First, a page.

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3.4 Bootsector repair

About bootrecords

Several utilities can be applied to repair a bootsector and there is a lot that can be said about it.
I will only describe a few procedures for Windows and Linux bootsectors.

In a PC style (x86) environment there are 2 ways a machine can boot from a harddisk: Either from the MBR (Master Boot Record) OR from the bootsector on the active partition. Historically, Windows has always booted from the active partition bootsector, but it also writes some stuff to the MBR of the disk. I don't know all the internals of the different bootprocesses, so please correct me if this documentation has it wrong.
Continuing: Linux can boot in the two different ways: Either it writes its code to the MBR (e.g. /dev/hda), OR it writes it to the active partition (e.g. /dev/hda1).

Check partitioning

Sometimes the failure to boot can simply be a partitioning problem. In that case, refer to the previous section. If you rebuild your partitioning as it was before, it most likely will boot again.

Never forget to set the correct active partition!

Windows boot

Let's take a quick look at procedures on how to repair Windows bootrecords.
As I already said, Windows booting depends on both the MBR and the partition bootrecord code.

-
ms-sys
This utility can write new MBR code to your disk. Type 'ms-sys -h' to obtain some help on the different parameters, but in most cases you run it first to analyse your disk. 'ms-sys /dev/hda', will tell you about your MBR.
'ms-sys -m /dev/hda' will write an XP style MBR to your disk.
Remember that this utility deals only with the MBR.

For the windows bootsectors you must refer to other utils.

-
testdisk
I've tried testdisk to write new MBR code and it worked like a charm for me. What is also nice about it is that, when you go into advanced mode, you can also analyse the bootsector of the partitions and repair them if needed.

-
the Windows bootcd way
It might happen that none of these methods get you back into booting Windows, then there is one last method that you can try, which actually has nothing to do with TRK. Boot from the Windows XP cd and go to the recovery console. Make sure you know the password of the Windows system on the local disk. Otherwise, reset it first with 'winpass' on TRK.
-Now, once booted into the recovery console, it is a good thing to run checkdisk first:
'chkdsk c: /p'
-Next run 'fixboot'
-And finally run 'fixmbr'
-'exit' to reboot

-
if really nothing worked: FAT32
Finally, if nothing did the trick, it means something is wrong in some way, I don't know, your disk geometry was laid out, filesystem were created, etc, etc. Sometimes it is even a mystery to me why a Windows will not boot when everything else says that it should. However, it often happens after I have cloned a PC with clonexp or Partition Image. Sometimes it works, sometimes it does not.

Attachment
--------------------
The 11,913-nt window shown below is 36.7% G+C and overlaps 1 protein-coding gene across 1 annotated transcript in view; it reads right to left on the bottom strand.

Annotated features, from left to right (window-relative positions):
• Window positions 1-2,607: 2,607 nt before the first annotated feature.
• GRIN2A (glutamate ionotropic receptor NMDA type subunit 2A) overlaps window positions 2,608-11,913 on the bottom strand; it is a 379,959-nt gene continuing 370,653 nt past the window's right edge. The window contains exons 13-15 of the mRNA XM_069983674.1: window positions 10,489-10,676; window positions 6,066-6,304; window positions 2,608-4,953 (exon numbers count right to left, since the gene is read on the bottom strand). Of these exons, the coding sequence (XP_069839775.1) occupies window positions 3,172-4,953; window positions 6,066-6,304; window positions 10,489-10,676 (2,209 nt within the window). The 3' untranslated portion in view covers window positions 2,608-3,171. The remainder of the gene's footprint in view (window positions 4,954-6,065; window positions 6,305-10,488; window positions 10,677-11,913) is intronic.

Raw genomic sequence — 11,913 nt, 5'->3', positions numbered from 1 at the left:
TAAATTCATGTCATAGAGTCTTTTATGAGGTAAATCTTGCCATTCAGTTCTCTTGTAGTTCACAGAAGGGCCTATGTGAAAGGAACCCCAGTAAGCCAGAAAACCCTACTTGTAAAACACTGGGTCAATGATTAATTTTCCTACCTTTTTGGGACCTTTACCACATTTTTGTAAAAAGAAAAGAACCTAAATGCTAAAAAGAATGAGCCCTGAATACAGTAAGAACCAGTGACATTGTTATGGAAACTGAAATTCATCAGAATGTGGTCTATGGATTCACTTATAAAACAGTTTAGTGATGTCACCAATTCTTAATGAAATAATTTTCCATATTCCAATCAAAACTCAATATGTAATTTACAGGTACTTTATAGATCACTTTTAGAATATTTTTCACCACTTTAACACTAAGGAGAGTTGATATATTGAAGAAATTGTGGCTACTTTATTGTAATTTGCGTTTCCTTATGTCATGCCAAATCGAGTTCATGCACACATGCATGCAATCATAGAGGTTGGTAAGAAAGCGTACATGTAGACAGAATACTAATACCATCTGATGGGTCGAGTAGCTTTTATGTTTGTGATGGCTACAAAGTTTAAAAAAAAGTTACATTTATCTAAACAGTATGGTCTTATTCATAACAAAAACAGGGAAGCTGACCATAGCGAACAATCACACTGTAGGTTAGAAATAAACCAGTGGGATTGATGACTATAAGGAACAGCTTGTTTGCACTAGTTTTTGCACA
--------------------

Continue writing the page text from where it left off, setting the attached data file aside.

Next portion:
In that case there is one last resort: recreate your Windows on a fat32 partition.
For documentation on that, see the section:
3.5 Manually cloning a Windows installation.

-ntfsreloc

Very handy tool if your bootsector geometry does not correspond to what the bios claims it to be (the bios is actually wrong). Yet Windows bootsector  finds it important it corresponds to the bios specifications.
This utility is invoked by mclone after cloning to make sure the bootsectors are exactly the same as they were (Linux adjusts them to LBA).

Here 's the help output of ntfsreloc 0.7:
adjust filesystem geometry for a NTFS partition
Usage: ntfsreloc [-h # -t #] [-s start [-b]] [-w] [-f] [-p] device
where device points to an NTFS partition

Options:
-w:        Write new start sector to the partition.
-h # -t #:    Specify number of heads and number of sectors per track
        If omitted, determined via ioctl.
-s start:    New start sector to write.
        If omitted, determined via ioctl.
-b:        Proceed even if the specified device is not a
        partition (e.g. a regular file)
-f:        Force the operation to occur even if device does not look
        like a valid NTFS partition or values are equal.
-p:        Print debug information (values read, values requested etc.)

This utility displays the current starting sector as defined by the
the filesystem.  No change will actually be made without the -w
option.

Exit status is 2 if an error occured, 1 if a change was made or is needed
or 0 if the filesystem already has the correct values.

 

Updated: July 28, 2010